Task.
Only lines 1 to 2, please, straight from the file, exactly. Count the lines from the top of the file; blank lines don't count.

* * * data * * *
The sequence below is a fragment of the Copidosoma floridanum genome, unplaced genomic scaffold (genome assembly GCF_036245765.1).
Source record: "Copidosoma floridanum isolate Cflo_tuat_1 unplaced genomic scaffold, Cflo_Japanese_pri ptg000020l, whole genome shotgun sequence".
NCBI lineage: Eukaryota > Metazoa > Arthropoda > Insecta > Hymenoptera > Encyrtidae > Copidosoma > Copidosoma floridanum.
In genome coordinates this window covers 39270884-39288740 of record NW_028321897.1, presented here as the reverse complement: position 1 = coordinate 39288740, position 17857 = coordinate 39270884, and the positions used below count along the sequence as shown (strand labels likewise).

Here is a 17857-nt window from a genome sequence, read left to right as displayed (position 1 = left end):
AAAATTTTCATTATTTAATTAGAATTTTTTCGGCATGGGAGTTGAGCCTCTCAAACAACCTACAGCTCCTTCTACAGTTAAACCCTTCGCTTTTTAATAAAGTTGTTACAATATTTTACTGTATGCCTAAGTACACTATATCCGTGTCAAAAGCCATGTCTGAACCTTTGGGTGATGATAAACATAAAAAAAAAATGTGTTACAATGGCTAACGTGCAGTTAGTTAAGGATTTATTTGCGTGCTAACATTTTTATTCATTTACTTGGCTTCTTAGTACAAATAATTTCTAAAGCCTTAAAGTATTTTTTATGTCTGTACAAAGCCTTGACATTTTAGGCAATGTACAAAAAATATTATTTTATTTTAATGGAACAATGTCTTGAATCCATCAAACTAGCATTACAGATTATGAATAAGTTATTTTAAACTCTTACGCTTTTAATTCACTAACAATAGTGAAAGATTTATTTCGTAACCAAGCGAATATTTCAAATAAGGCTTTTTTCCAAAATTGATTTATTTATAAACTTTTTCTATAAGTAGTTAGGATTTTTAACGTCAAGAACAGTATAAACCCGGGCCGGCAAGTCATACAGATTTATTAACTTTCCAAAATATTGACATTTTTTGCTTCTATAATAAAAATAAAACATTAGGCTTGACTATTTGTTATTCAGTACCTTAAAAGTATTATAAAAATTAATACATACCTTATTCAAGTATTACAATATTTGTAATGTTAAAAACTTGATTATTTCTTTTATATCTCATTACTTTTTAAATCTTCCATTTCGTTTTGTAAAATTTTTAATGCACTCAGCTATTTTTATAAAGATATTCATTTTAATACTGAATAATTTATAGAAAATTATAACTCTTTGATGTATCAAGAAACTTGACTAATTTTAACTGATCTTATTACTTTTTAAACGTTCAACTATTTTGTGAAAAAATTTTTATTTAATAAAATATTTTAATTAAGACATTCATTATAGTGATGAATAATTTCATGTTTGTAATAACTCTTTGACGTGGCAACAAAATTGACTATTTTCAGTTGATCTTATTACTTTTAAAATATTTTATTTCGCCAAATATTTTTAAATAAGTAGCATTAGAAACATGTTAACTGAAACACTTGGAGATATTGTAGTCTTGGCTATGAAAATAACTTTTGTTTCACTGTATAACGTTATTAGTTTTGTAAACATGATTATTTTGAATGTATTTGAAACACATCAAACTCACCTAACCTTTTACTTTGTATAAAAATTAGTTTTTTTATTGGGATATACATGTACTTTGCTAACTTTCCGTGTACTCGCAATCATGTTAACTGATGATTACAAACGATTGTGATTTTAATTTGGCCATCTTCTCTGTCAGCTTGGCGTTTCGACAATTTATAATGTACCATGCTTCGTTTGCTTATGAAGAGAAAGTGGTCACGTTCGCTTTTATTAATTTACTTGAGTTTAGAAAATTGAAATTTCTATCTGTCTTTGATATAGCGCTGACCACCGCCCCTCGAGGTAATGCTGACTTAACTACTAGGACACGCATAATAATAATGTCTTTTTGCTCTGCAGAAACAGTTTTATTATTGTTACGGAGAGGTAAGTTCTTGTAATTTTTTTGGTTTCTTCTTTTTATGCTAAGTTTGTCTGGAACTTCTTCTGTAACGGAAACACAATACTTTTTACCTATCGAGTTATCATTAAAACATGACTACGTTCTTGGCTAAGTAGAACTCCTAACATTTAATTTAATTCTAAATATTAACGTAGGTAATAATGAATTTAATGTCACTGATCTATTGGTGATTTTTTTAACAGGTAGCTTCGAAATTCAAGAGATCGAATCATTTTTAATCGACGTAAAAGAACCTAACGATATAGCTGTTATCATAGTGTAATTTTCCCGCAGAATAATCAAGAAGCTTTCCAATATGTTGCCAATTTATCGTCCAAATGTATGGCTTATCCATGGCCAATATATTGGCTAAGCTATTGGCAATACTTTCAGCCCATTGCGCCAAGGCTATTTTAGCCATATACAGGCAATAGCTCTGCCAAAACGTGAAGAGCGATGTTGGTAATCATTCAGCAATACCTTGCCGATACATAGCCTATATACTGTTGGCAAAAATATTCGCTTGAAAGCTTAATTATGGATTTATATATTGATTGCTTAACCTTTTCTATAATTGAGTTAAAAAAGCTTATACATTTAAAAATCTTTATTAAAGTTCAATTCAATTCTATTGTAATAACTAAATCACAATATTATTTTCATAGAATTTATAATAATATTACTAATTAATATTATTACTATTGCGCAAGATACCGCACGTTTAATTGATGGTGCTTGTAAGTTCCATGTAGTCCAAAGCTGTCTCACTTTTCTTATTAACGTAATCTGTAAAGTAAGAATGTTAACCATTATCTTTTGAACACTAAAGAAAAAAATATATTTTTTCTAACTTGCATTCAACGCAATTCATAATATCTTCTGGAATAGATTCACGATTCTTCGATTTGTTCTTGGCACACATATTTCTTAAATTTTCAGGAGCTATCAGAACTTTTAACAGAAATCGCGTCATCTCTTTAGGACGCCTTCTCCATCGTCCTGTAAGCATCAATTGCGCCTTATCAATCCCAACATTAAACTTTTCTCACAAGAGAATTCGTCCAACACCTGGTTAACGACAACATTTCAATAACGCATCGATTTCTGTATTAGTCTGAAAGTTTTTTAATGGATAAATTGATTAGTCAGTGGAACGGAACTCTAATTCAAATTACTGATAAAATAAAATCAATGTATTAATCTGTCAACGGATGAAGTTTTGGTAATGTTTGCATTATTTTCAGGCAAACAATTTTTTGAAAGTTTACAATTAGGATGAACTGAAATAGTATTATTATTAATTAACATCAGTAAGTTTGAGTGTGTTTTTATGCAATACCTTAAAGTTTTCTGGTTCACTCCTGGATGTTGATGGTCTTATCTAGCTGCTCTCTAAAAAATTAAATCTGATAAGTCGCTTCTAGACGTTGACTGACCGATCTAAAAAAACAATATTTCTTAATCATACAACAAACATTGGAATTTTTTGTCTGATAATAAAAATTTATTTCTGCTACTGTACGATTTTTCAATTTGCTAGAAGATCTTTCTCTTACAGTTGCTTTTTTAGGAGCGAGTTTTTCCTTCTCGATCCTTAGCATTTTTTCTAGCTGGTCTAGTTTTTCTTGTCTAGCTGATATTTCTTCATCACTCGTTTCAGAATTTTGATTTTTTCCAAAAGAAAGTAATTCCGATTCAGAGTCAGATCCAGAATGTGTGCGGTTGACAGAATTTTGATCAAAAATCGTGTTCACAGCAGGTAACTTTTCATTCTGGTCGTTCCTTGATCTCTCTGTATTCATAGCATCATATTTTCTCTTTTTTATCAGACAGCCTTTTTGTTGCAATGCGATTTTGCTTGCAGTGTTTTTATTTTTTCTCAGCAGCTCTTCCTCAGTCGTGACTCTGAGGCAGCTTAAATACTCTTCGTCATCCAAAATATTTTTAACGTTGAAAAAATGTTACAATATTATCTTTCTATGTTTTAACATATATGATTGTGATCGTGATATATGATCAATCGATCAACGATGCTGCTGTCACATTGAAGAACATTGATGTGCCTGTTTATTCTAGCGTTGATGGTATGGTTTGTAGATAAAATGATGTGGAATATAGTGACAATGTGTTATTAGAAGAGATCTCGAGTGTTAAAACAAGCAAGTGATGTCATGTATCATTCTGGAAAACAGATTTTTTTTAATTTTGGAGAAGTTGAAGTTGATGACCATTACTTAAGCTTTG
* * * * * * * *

The sequence below is a fragment of the Copidosoma floridanum genome, unplaced genomic scaffold (genome assembly GCF_036245765.1).
Source record: "Copidosoma floridanum isolate Cflo_tuat_1 unplaced genomic scaffold, Cflo_Japanese_pri ptg000020l, whole genome shotgun sequence".